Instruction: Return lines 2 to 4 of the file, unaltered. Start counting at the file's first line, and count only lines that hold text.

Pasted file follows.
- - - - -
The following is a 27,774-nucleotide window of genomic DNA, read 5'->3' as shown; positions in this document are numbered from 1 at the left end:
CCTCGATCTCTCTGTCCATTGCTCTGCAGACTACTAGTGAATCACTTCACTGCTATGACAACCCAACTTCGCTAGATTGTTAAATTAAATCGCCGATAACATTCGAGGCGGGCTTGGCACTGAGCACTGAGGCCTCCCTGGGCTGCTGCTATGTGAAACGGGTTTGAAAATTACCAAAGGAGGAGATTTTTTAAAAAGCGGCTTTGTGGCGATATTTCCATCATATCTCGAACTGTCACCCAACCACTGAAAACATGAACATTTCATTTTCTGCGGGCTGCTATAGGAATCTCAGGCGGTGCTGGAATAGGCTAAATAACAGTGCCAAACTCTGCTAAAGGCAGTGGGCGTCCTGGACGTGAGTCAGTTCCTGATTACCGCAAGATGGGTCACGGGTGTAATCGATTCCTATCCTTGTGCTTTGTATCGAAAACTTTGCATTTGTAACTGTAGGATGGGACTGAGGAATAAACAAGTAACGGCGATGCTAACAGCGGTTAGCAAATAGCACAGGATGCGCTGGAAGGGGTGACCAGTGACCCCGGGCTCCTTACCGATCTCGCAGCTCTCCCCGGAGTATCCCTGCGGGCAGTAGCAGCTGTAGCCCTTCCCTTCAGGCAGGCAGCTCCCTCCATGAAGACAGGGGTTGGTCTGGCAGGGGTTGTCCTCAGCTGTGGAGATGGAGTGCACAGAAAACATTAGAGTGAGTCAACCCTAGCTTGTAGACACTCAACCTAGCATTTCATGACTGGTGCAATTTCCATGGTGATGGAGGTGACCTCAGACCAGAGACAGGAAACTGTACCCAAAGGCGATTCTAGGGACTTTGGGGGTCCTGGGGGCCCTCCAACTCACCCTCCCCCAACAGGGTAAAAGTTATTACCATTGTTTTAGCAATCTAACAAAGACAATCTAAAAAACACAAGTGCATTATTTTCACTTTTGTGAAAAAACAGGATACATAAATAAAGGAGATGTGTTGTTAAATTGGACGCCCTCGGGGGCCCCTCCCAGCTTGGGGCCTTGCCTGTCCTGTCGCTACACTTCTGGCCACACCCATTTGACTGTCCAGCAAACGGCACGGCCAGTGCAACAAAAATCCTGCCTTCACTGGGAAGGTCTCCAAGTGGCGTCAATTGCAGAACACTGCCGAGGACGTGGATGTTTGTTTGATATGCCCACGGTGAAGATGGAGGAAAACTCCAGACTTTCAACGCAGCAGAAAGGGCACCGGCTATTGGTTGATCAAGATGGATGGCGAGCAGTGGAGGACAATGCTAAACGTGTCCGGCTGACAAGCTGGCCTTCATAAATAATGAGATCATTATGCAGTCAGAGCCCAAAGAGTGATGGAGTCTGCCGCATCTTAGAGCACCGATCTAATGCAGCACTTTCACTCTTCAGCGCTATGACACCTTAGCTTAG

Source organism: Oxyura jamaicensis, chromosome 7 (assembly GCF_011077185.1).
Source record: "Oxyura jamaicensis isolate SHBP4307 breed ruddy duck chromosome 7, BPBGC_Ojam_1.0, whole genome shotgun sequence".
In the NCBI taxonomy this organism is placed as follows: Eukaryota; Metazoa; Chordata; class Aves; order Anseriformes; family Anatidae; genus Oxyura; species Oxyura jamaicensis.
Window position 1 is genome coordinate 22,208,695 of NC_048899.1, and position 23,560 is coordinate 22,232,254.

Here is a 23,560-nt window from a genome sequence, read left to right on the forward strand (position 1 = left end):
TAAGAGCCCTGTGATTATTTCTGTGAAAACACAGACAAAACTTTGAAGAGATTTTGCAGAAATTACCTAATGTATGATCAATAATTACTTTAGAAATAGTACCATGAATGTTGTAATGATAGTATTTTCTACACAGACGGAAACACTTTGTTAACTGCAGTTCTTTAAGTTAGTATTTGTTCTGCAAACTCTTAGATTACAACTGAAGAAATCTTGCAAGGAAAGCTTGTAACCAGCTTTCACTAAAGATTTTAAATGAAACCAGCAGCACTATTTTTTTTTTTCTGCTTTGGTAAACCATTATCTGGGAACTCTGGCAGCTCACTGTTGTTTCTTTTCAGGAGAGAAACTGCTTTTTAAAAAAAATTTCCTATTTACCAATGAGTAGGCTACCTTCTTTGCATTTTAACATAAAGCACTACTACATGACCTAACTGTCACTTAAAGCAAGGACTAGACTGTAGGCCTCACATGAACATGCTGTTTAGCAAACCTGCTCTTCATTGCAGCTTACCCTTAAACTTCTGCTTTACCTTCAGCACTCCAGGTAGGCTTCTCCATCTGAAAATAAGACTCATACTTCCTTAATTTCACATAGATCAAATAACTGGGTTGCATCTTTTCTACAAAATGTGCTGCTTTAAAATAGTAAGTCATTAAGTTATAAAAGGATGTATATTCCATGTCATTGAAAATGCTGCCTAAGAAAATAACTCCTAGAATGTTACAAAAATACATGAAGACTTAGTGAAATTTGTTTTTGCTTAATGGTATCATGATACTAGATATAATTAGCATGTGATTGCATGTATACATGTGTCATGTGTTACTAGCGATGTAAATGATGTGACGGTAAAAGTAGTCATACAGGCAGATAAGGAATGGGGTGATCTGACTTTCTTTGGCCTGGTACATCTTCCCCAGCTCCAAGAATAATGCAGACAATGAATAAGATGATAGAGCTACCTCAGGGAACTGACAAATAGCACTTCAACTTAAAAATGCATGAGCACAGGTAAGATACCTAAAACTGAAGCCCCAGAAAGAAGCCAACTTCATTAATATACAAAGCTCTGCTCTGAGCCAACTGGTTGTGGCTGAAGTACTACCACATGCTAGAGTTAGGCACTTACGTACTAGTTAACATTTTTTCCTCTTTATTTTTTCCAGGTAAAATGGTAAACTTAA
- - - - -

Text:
CCTCGATCTCTCTGTCCATTGCTCTGCAGACTACTAGTGAATCACTTCACTGCTATGACAACCCAACTTCGCTAGATTGTTAAATTAAATCGCCGATAACATTCGAGGCGGGCTTGGCACTGAGCACTGAGGCCTCCCTGGGCTGCTGCTATGTGAAACGGGTTTGAAAATTACCAAAGGAGGAGATTTTTTAAAAAGCGGCTTTGTGGCGATATTTCCATCATATCTCGAACTGTCACCCAACCACTGAAAACATGAACATTTCATTTTCTGCGGGCTGCTATAGGAATCTCAGGCGGTGCTGGAATAGGCTAAATAACAGTGCCAAACTCTGCTAAAGGCAGTGGGCGTCCTGGACGTGAGTCAGTTCCTGATTACCGCAAGATGGGTCACGGGTGTAATCGATTCCTATCCTTGTGCTTTGTATCGAAAACTTTGCATTTGTAACTGTAGGATGGGACTGAGGAATAAACAAGTAACGGCGATGCTAACAGCGGTTAGCAAATAGCACAGGATGCGCTGGAAGGGGTGACCAGTGACCCCGGGCTCCTTACCGATCTCGCAGCTCTCCCCGGAGTATCCCTGCGGGCAGTAGCAGCTGTAGCCCTTCCCTTCAGGCAGGCAGCTCCCTCCATGAAGACAGGGGTTGGTCTGGCAGGGGTTGTCCTCAGCTGTGGAGATGGAGTGCACAGAAAACATTAGAGTGAGTCAACCCTAGCTTGTAGACACTCAACCTAGCATTTCATGACTGGTGCAATTTCCATGGTGATGGAGGTGACCTCAGACCAGAGACAGGAAACTGTACCCAAAGGCGATTCTAGGGACTTTGGGGGTCCTGGGGGCCCTCCAACTCACCCTCCCCCAACAGGGTAAAAGTTATTACCATTGTTTTAGCAATCTAACAAAGACAATCTAAAAAACACAAGTGCATTATTTTCACTTTTGTGAAAAAACAGGATACATAAATAAAGGAGATGTGTTGTTAAATTGGACGCCCTCGGGGGCCCCTCCCAGCTTGGGGCCTTGCCTGTCCTGTCGCTACACTTCTGGCCACACCCATTTGACTGTCCAGCAAACGGCACGGCCAGTGCAACAAAAATCCTGCCTTCACTGGGAAGGTCTCCAAGTGGCGTCAATTGCAGAACACTGCCGAGGACGTGGATGTTTGTTTGATATGCCCACGGTGAAGATGGAGGAAAACTCCAGACTTTCAACGCAGCAGAAAGGGCACCGGCTATTGGTTGATCAAGATGGATGGCGAGCAGTGGAGGACAATGCTAAACGTGTCCGGCTGACAAGCTGGCCTTCATAAATAATGAGATCATTATGCAGTCAGAGCCCAAAGAGTGATGGAGTCTGCCGCATCTTAGAGCACCGATCTAATGCAGCACTTTCACTCTTCAGCGCTATGACACCTTAGCTTAG

Source organism: Oxyura jamaicensis, chromosome 7 (assembly GCF_011077185.1).
Source record: "Oxyura jamaicensis isolate SHBP4307 breed ruddy duck chromosome 7, BPBGC_Ojam_1.0, whole genome shotgun sequence".